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Haass accuses Unionists of failing to ‘sell’ agreement

February 16, 2011

By Staff Reporter

By Susan Falvella Garraty

WASHINGTON, D.C. — Unionist leader David Trimble’s plan to try to expel Sinn FTin from the Northern Ireland Executive this week will not find support in the Bush administration.

In a detailed interview on the peace process, the Bush administration’s Irish policy expert has made it clear that claims of senior IRA leaders sanctioning terrorist efforts in Colombia was not credible enough to warrant specific action against Sinn FTin.

Instead, the administration believes that the failure of Unionist leaders to publicly support the Good Friday agreement was a leading cause for Northern Ireland’s current climate of instability.

Ambassador Richard Haass, the administration’s point man for the peace process, also indicated in a press briefing last week that hard-line Unionist concerns over supposed IRA and Colombian guerrilla collusion were misguided and he adamantly stated that the U.S. believed the IRA cease-fire remains in place.

“Among Unionists, support for the Good Friday agreement is at something of a low ebb in part due to events on the ground, but also I believe due to a failure of Unionist leadership to sell the benefits of the GFA,” Haass told reporters at a late afternoon briefing at the State Department on Thursday.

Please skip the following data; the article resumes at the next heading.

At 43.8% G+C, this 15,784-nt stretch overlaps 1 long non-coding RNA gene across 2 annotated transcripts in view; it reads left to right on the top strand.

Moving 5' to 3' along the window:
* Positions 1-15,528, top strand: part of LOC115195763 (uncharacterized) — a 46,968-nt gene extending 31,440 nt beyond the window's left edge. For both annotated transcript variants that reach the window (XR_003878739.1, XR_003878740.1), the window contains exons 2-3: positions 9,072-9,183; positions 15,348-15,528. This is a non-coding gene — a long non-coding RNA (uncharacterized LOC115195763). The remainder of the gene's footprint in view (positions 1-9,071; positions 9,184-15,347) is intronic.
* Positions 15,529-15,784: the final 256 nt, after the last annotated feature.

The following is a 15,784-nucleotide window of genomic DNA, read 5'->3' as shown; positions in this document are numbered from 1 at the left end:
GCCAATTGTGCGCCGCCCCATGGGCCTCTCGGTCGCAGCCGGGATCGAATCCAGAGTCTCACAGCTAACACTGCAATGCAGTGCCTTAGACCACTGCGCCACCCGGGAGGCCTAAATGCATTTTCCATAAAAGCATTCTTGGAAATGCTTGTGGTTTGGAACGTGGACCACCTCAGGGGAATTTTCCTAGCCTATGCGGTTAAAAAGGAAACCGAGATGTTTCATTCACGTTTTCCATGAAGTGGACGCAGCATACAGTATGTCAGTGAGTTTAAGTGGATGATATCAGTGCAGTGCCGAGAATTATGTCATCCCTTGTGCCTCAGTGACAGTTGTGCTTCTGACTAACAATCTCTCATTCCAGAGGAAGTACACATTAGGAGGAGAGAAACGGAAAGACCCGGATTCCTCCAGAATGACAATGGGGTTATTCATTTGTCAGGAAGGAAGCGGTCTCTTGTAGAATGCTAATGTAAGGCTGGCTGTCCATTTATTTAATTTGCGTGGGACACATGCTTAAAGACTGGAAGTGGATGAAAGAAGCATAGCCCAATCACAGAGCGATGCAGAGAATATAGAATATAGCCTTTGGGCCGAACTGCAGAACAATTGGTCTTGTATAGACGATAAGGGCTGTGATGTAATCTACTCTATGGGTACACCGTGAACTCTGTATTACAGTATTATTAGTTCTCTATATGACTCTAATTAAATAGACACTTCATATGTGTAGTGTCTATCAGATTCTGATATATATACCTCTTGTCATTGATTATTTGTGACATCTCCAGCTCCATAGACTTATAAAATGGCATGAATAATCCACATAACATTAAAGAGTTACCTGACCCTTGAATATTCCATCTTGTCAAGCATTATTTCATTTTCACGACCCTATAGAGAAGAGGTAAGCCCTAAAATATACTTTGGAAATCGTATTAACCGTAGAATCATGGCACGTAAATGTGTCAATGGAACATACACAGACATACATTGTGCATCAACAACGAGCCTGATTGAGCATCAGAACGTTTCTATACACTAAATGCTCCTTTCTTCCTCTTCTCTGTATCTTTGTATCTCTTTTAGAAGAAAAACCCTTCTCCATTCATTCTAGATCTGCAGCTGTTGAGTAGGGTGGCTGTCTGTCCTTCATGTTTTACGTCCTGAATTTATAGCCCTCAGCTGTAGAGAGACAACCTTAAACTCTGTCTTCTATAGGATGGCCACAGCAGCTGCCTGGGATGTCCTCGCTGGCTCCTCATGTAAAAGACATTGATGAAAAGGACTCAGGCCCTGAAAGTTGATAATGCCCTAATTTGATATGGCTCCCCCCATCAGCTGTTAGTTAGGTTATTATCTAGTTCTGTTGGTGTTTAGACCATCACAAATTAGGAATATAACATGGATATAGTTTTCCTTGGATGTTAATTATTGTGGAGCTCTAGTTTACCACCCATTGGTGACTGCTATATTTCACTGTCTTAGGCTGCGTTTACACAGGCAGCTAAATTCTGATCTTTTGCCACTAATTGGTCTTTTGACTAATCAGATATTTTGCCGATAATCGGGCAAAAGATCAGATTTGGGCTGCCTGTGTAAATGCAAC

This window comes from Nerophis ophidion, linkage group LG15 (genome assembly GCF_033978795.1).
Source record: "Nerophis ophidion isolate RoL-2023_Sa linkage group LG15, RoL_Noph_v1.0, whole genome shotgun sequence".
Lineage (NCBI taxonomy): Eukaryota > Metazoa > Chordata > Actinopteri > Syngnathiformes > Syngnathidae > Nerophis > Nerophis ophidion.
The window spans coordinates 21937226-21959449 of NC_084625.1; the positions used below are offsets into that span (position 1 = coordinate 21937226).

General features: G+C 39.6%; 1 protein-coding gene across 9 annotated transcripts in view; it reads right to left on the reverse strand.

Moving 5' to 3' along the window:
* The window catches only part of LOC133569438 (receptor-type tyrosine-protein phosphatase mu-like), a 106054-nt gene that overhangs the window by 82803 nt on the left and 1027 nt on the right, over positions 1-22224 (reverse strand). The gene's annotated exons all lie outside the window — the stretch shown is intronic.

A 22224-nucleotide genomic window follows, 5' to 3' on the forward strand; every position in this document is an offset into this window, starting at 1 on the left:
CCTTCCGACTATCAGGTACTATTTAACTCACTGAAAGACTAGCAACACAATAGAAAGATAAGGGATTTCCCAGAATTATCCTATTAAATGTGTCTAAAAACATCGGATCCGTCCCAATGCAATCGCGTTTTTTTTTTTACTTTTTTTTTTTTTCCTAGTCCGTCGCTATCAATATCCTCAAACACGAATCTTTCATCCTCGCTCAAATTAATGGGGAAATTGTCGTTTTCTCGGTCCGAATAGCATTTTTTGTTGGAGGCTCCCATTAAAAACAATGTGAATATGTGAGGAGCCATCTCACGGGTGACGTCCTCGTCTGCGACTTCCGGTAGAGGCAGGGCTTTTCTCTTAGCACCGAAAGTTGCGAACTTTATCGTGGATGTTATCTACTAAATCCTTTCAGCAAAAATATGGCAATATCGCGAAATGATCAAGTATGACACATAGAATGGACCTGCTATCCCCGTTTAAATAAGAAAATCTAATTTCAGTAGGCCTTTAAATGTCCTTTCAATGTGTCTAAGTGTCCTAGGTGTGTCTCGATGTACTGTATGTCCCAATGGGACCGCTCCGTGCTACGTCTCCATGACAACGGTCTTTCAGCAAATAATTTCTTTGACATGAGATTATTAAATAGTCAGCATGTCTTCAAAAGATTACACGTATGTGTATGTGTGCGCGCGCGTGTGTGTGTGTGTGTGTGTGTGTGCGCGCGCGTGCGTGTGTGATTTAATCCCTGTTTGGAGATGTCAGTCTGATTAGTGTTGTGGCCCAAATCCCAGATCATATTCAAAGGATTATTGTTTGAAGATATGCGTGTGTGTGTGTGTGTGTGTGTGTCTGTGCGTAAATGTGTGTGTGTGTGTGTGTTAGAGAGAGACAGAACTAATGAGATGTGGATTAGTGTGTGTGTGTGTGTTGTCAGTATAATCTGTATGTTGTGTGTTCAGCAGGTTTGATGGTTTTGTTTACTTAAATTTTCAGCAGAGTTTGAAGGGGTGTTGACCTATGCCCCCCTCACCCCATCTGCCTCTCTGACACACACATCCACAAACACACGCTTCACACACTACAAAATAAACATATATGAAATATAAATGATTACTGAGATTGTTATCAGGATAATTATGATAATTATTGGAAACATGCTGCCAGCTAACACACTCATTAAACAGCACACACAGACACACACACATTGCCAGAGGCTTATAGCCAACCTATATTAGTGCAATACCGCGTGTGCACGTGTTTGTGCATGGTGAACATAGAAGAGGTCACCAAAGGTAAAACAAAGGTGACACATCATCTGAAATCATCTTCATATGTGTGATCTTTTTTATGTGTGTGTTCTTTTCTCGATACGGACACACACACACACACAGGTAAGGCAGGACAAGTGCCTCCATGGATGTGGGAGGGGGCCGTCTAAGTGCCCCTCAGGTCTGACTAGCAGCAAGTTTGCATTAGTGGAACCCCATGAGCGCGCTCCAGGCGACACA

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Haass also said that he was following the investigation of Sinn FTin members being held in Colombia on charges of helping the FARC rebels improve their terrorist techniques, but “only from a distance.”

“My emphasis is on the present and the future,” Haass said, adding that he would not question Sinn FTin’s “decision-making process in the past” on the Colombian situation.

Officials here said this week they expect a Colombian judge to commence with the trial against Martin McCauley, James Monaghan, and Niall Connolly in the second week of September.

However, concern in Washington over that trial is eclipsed by concern over the falling off of support by Protestants for the peace process, Haass said.

“I am not going to mention any names, but I do think it’s because a lot of the debate on the Unionist side is negative,” he said.

One way to stop any further erosion of the underpinnings of the Good Friday accord is to draw leaders away from the day-to-day, on-the-ground tensions, Haass added.

He indicated that top-level U.S. political support would be offered to participants from Ireland and Northern Ireland in the Ireland/U.S. business summit, scheduled to take place in Washington, D.C., Sept. 4-6.

Most of the pro-agreement parties are expected to send representatives to the summit. Irish officials said no decision has been made to whether Taosieach Bertie Ahern would attend.

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